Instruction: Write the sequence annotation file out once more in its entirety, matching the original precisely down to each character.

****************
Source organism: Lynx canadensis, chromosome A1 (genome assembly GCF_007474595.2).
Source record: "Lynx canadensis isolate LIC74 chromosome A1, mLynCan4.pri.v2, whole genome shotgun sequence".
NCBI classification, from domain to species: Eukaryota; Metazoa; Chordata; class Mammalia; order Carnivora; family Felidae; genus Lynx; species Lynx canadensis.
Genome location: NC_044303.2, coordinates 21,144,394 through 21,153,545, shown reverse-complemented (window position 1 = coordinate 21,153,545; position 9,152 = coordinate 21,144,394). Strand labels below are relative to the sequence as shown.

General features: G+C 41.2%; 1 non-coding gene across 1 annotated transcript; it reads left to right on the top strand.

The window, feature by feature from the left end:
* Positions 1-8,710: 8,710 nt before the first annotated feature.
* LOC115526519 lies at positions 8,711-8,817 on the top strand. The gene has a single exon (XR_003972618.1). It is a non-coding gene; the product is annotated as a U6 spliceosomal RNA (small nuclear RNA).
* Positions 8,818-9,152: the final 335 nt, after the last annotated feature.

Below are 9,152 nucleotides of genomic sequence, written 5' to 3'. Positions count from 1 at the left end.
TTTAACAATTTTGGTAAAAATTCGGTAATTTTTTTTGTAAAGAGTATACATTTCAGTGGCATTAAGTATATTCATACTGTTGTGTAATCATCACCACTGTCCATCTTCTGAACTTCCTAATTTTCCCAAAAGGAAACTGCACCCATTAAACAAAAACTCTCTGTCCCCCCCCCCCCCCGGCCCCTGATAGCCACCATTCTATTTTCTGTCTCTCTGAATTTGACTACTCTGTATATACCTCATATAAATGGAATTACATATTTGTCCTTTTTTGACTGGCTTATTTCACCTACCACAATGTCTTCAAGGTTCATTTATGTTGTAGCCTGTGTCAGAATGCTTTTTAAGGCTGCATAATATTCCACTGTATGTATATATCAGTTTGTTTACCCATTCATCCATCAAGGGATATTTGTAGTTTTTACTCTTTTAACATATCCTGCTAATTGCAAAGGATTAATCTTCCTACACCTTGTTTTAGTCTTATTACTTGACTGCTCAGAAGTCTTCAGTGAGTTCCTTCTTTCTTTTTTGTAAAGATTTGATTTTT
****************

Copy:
Source organism: Lynx canadensis, chromosome A1 (genome assembly GCF_007474595.2).
Source record: "Lynx canadensis isolate LIC74 chromosome A1, mLynCan4.pri.v2, whole genome shotgun sequence".
NCBI classification, from domain to species: Eukaryota; Metazoa; Chordata; class Mammalia; order Carnivora; family Felidae; genus Lynx; species Lynx canadensis.
Genome location: NC_044303.2, coordinates 21,144,394 through 21,153,545, shown reverse-complemented (window position 1 = coordinate 21,153,545; position 9,152 = coordinate 21,144,394). Strand labels below are relative to the sequence as shown.

General features: G+C 41.2%; 1 non-coding gene across 1 annotated transcript; it reads left to right on the top strand.

The window, feature by feature from the left end:
* Positions 1-8,710: 8,710 nt before the first annotated feature.
* LOC115526519 lies at positions 8,711-8,817 on the top strand. The gene has a single exon (XR_003972618.1). It is a non-coding gene; the product is annotated as a U6 spliceosomal RNA (small nuclear RNA).
* Positions 8,818-9,152: the final 335 nt, after the last annotated feature.

Below are 9,152 nucleotides of genomic sequence, written 5' to 3'. Positions count from 1 at the left end.
TTTAACAATTTTGGTAAAAATTCGGTAATTTTTTTTGTAAAGAGTATACATTTCAGTGGCATTAAGTATATTCATACTGTTGTGTAATCATCACCACTGTCCATCTTCTGAACTTCCTAATTTTCCCAAAAGGAAACTGCACCCATTAAACAAAAACTCTCTGTCCCCCCCCCCCCCCGGCCCCTGATAGCCACCATTCTATTTTCTGTCTCTCTGAATTTGACTACTCTGTATATACCTCATATAAATGGAATTACATATTTGTCCTTTTTTGACTGGCTTATTTCACCTACCACAATGTCTTCAAGGTTCATTTATGTTGTAGCCTGTGTCAGAATGCTTTTTAAGGCTGCATAATATTCCACTGTATGTATATATCAGTTTGTTTACCCATTCATCCATCAAGGGATATTTGTAGTTTTTACTCTTTTAACATATCCTGCTAATTGCAAAGGATTAATCTTCCTACACCTTGTTTTAGTCTTATTACTTGACTGCTCAGAAGTCTTCAGTGAGTTCCTTCTTTCTTTTTTGTAAAGATTTGATTTTT